Making and throwing seed bombs is a fun gardening activity for families and communities. When they sprout into beautiful flowers, the guerrilla-style seed bombs can bring colour to a patch of bare land, and the act of making and throwing the bombs adds a sense of excitement to gardening.
You will need:
The ratios below for clay, compost and seeds should be multiplied to make more seed bombs.
- A bowl: each person taking part needs their own bowl to mix in.
- Newspaper: to dry the bombs on.
- Clay: three parts (eg three handfuls). Use terracotta clay powder or air-dry clay (found in art supply or health food stores)
- Peat-free compost: five parts (eg five handfuls)
- Seeds: 1one part (eg one handful).
Tip: Native wildflowers are a nice idea. If combing different species, check that they can all be sown at the time of year you’re planning to throw the ‘bombs’ (different seeds can be sown in spring or autumn – look on the packet for advice). Also think about the type of area you’re planning to plant. For shady spots, choose a woodland mix, for example including foxgloves or honesty. For sunny places, go for meadow flowers such as cornflowers, marigolds or hollyhocks.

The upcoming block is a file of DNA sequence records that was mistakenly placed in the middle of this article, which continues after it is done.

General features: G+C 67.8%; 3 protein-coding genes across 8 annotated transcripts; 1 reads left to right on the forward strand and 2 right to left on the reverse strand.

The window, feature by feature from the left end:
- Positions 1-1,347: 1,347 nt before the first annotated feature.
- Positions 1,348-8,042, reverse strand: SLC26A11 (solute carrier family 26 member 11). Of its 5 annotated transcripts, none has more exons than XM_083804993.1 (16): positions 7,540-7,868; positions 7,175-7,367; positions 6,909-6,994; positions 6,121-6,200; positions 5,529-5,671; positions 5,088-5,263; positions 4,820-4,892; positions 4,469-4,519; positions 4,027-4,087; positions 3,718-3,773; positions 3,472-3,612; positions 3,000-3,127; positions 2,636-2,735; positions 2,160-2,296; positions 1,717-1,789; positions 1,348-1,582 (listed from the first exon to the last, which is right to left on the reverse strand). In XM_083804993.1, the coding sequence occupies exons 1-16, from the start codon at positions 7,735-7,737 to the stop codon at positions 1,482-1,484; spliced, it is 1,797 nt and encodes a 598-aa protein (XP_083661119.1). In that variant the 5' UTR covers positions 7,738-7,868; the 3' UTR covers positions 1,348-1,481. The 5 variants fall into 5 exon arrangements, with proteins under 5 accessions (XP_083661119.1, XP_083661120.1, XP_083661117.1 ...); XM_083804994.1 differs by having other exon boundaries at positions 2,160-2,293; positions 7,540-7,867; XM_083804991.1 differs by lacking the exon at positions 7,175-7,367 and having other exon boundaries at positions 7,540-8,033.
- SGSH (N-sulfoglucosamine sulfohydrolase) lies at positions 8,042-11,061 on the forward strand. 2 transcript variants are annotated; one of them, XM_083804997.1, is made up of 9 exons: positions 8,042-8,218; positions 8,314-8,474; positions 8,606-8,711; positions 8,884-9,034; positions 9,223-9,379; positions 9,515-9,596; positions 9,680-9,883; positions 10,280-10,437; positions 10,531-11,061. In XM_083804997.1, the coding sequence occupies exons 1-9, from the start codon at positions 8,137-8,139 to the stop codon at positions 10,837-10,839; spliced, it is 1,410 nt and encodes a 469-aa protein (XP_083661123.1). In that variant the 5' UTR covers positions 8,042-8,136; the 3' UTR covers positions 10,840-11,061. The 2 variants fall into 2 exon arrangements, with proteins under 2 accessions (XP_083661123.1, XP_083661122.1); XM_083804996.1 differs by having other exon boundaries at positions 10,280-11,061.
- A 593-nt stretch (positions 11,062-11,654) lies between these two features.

- A patch of land: seed bombing should not be done without permission on land you don’t own. But it’s a great activity for your own garden or a piece of community-owned land that you’re working to transform.
- Mix the compost and the seeds together in a bowl, then mix in the clay.
- Add water, so it’s wet enough to stick together, but not too wet so it’s a sludgy mess. It should have the consistency of biscuit dough.
- Make sure the seeds are surrounded by the clay and compost, so the bombs can be slowly broken down by the sun and rain to release the seeds.
- Shape the mixture into truffle-sized balls.
- Arrange the seed bombs on sheets of newspaper and leave to dry slowly for at least three hours (or even overnight) in a warm, dry place.
- Throw your seed bombs – ideally, timed to coincide with rain, so the seeds have a good start. (It’s best to use them straight away, as they could start to sprout. But if you do need to save them, keep the seed bombs in a cool, dark, dry place – and not for more than a few weeks.)
- Watch for growth. Seedlings should be visible within two to three weeks – and flowers within 12 weeks.
If you haven’t got time to make your own seed bombs, but fancy a go at throwing some, take a look at these Wildflower seed bombs for sale in the Eden Project online shop.
Thank you to Cedim News and Sarah Kanouse for the photos.